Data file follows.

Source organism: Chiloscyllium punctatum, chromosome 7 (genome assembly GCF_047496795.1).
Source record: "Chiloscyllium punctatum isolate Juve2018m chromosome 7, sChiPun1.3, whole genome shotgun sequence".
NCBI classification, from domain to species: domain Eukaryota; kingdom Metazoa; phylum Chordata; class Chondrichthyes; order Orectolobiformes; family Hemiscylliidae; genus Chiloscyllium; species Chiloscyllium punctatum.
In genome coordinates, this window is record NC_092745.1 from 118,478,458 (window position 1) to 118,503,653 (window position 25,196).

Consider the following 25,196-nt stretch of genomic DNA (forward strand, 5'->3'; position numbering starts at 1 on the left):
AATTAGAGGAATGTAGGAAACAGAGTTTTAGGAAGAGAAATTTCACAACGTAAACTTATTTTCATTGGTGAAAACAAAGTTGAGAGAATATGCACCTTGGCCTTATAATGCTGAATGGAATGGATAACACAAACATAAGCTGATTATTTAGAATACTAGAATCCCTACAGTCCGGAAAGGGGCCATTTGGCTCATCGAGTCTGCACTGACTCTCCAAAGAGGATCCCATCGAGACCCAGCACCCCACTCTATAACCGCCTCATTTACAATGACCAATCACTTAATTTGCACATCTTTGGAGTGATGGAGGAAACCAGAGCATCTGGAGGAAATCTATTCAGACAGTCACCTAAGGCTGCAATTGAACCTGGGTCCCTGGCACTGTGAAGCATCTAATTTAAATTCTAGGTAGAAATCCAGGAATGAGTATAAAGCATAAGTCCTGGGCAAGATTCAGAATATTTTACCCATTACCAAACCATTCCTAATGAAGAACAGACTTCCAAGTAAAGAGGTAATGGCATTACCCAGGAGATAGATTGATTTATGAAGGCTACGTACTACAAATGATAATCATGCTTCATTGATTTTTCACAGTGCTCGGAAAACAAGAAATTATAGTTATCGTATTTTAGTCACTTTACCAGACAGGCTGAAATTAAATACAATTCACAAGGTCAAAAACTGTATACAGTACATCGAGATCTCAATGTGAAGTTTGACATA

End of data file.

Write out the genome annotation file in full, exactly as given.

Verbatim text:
Source organism: Chiloscyllium punctatum, chromosome 7 (genome assembly GCF_047496795.1).
Source record: "Chiloscyllium punctatum isolate Juve2018m chromosome 7, sChiPun1.3, whole genome shotgun sequence".
NCBI classification, from domain to species: domain Eukaryota; kingdom Metazoa; phylum Chordata; class Chondrichthyes; order Orectolobiformes; family Hemiscylliidae; genus Chiloscyllium; species Chiloscyllium punctatum.
In genome coordinates, this window is record NC_092745.1 from 118,478,458 (window position 1) to 118,503,653 (window position 25,196).

Consider the following 25,196-nt stretch of genomic DNA (forward strand, 5'->3'; position numbering starts at 1 on the left):
AATTAGAGGAATGTAGGAAACAGAGTTTTAGGAAGAGAAATTTCACAACGTAAACTTATTTTCATTGGTGAAAACAAAGTTGAGAGAATATGCACCTTGGCCTTATAATGCTGAATGGAATGGATAACACAAACATAAGCTGATTATTTAGAATACTAGAATCCCTACAGTCCGGAAAGGGGCCATTTGGCTCATCGAGTCTGCACTGACTCTCCAAAGAGGATCCCATCGAGACCCAGCACCCCACTCTATAACCGCCTCATTTACAATGACCAATCACTTAATTTGCACATCTTTGGAGTGATGGAGGAAACCAGAGCATCTGGAGGAAATCTATTCAGACAGTCACCTAAGGCTGCAATTGAACCTGGGTCCCTGGCACTGTGAAGCATCTAATTTAAATTCTAGGTAGAAATCCAGGAATGAGTATAAAGCATAAGTCCTGGGCAAGATTCAGAATATTTTACCCATTACCAAACCATTCCTAATGAAGAACAGACTTCCAAGTAAAGAGGTAATGGCATTACCCAGGAGATAGATTGATTTATGAAGGCTACGTACTACAAATGATAATCATGCTTCATTGATTTTTCACAGTGCTCGGAAAACAAGAAATTATAGTTATCGTATTTTAGTCACTTTACCAGACAGGCTGAAATTAAATACAATTCACAAGGTCAAAAACTGTATACAGTACATCGAGATCTCAATGTGAAGTTTGACATA